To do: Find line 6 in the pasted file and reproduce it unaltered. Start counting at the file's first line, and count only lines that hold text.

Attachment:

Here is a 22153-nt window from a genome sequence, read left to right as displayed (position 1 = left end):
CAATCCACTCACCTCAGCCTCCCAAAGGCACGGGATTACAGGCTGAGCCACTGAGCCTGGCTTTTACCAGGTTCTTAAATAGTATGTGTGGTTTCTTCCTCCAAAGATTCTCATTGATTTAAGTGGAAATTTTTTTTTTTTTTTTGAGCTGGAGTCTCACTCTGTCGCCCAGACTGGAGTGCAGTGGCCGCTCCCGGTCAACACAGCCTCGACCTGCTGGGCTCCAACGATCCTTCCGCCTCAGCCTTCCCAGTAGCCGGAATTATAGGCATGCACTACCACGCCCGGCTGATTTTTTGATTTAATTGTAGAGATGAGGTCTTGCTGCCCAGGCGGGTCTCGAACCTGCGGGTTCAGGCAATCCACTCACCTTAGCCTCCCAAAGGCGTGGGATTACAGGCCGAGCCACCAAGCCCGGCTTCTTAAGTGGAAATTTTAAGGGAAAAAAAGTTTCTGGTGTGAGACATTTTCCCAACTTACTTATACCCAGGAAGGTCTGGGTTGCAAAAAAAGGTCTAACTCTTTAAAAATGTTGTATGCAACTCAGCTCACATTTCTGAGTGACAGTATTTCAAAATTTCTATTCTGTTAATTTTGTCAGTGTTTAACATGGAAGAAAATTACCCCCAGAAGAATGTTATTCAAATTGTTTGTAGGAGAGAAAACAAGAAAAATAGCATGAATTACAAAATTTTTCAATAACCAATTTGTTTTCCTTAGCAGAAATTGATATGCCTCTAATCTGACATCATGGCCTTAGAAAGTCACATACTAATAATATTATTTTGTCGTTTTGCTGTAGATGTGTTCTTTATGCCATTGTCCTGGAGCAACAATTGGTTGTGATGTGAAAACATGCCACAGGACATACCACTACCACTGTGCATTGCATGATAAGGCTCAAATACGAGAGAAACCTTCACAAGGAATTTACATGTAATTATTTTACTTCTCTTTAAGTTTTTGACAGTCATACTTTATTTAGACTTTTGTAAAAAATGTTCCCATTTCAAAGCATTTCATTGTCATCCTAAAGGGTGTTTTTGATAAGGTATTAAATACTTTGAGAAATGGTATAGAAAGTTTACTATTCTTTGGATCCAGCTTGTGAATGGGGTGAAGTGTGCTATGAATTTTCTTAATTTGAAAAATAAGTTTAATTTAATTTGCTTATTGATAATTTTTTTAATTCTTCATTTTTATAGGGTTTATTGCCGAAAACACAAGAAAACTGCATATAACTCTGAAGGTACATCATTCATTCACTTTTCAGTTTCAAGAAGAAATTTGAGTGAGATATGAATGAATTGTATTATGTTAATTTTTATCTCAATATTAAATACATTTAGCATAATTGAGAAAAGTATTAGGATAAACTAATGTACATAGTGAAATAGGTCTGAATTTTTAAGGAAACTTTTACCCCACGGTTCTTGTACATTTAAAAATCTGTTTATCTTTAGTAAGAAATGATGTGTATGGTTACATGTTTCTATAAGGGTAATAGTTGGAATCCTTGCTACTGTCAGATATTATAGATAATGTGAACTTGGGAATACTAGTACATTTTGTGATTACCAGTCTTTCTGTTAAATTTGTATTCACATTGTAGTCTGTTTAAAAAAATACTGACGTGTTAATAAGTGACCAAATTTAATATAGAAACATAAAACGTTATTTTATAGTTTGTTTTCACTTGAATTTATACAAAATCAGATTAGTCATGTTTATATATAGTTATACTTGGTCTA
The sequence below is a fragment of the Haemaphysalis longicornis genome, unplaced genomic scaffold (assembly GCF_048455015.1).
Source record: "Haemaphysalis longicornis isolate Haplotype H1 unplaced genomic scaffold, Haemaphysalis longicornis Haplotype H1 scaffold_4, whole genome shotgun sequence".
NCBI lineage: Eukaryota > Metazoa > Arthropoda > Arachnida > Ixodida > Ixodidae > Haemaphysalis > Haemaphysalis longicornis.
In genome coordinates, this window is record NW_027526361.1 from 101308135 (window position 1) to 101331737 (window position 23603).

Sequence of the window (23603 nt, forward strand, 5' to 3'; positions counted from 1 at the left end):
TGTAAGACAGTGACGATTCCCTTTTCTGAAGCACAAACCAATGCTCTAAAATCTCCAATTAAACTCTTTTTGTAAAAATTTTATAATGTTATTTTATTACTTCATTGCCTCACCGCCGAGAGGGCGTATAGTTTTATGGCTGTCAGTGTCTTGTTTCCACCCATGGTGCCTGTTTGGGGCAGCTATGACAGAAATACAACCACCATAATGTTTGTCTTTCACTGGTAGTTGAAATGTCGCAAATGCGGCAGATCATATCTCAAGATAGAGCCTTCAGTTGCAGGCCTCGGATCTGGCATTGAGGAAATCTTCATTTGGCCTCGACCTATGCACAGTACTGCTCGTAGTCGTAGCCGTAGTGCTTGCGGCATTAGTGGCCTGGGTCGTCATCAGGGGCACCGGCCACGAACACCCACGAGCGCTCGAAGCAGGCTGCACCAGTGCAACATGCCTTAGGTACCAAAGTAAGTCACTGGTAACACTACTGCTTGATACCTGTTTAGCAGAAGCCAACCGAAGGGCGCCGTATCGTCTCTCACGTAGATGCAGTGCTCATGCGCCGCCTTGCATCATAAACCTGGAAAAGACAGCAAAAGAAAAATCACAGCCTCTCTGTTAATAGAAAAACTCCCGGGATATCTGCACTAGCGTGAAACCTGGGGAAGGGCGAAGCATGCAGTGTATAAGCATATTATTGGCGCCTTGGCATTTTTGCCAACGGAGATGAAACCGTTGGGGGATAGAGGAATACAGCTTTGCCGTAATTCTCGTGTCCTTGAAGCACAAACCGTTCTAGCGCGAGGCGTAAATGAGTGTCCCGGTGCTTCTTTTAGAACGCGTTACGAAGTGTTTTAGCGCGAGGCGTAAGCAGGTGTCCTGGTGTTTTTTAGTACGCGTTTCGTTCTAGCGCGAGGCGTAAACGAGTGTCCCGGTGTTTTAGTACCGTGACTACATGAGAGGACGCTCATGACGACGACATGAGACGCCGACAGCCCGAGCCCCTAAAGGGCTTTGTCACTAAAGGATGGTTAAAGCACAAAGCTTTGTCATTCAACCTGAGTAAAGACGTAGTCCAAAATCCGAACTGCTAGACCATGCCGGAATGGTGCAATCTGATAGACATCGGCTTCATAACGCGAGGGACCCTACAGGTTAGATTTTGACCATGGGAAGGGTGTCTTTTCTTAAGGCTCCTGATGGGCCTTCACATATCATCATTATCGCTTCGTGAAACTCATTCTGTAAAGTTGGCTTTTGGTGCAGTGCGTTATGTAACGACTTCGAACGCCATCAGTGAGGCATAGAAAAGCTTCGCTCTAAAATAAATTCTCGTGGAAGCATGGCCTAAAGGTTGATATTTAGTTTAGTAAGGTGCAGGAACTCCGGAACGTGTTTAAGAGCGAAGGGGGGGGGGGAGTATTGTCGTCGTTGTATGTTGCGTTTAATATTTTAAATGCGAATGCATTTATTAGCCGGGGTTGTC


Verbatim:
In genome coordinates, this window is record NW_027526361.1 from 101308135 (window position 1) to 101331737 (window position 23603).